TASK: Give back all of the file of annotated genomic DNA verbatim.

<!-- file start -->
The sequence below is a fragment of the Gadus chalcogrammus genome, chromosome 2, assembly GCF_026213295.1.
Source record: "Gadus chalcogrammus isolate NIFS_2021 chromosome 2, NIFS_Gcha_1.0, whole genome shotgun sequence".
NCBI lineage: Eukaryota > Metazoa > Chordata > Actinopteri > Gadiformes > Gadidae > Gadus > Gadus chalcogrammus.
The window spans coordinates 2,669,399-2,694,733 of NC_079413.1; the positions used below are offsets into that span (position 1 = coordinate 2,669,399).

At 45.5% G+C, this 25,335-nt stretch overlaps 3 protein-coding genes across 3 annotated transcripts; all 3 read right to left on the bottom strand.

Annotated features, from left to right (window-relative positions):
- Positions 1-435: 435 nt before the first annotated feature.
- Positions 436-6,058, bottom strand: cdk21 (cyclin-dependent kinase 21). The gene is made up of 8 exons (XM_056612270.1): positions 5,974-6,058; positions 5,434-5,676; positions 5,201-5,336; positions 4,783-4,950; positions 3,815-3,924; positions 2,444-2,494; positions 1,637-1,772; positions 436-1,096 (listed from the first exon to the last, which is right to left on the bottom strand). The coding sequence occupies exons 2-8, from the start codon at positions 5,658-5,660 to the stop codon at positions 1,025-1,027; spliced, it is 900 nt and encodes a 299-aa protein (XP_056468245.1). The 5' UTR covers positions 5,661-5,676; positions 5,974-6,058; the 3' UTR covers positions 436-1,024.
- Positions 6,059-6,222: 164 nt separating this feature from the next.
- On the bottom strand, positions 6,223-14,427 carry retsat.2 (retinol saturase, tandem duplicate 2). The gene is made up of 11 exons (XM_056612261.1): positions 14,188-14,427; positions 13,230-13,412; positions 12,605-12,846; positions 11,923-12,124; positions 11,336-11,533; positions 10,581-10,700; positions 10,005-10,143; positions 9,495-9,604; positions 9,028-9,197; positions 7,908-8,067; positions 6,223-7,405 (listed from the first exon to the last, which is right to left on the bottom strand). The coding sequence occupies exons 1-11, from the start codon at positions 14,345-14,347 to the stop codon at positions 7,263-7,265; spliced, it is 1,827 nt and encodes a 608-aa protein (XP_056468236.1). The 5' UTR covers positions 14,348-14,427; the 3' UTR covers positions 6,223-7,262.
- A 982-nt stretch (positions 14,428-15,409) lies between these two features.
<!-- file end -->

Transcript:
The sequence below is a fragment of the Gadus chalcogrammus genome, chromosome 2, assembly GCF_026213295.1.
Source record: "Gadus chalcogrammus isolate NIFS_2021 chromosome 2, NIFS_Gcha_1.0, whole genome shotgun sequence".
NCBI lineage: Eukaryota > Metazoa > Chordata > Actinopteri > Gadiformes > Gadidae > Gadus > Gadus chalcogrammus.
The window spans coordinates 2,669,399-2,694,733 of NC_079413.1; the positions used below are offsets into that span (position 1 = coordinate 2,669,399).

At 45.5% G+C, this 25,335-nt stretch overlaps 3 protein-coding genes across 3 annotated transcripts; all 3 read right to left on the bottom strand.

Annotated features, from left to right (window-relative positions):
- Positions 1-435: 435 nt before the first annotated feature.
- Positions 436-6,058, bottom strand: cdk21 (cyclin-dependent kinase 21). The gene is made up of 8 exons (XM_056612270.1): positions 5,974-6,058; positions 5,434-5,676; positions 5,201-5,336; positions 4,783-4,950; positions 3,815-3,924; positions 2,444-2,494; positions 1,637-1,772; positions 436-1,096 (listed from the first exon to the last, which is right to left on the bottom strand). The coding sequence occupies exons 2-8, from the start codon at positions 5,658-5,660 to the stop codon at positions 1,025-1,027; spliced, it is 900 nt and encodes a 299-aa protein (XP_056468245.1). The 5' UTR covers positions 5,661-5,676; positions 5,974-6,058; the 3' UTR covers positions 436-1,024.
- Positions 6,059-6,222: 164 nt separating this feature from the next.
- On the bottom strand, positions 6,223-14,427 carry retsat.2 (retinol saturase, tandem duplicate 2). The gene is made up of 11 exons (XM_056612261.1): positions 14,188-14,427; positions 13,230-13,412; positions 12,605-12,846; positions 11,923-12,124; positions 11,336-11,533; positions 10,581-10,700; positions 10,005-10,143; positions 9,495-9,604; positions 9,028-9,197; positions 7,908-8,067; positions 6,223-7,405 (listed from the first exon to the last, which is right to left on the bottom strand). The coding sequence occupies exons 1-11, from the start codon at positions 14,345-14,347 to the stop codon at positions 7,263-7,265; spliced, it is 1,827 nt and encodes a 608-aa protein (XP_056468236.1). The 5' UTR covers positions 14,348-14,427; the 3' UTR covers positions 6,223-7,262.
- A 982-nt stretch (positions 14,428-15,409) lies between these two features.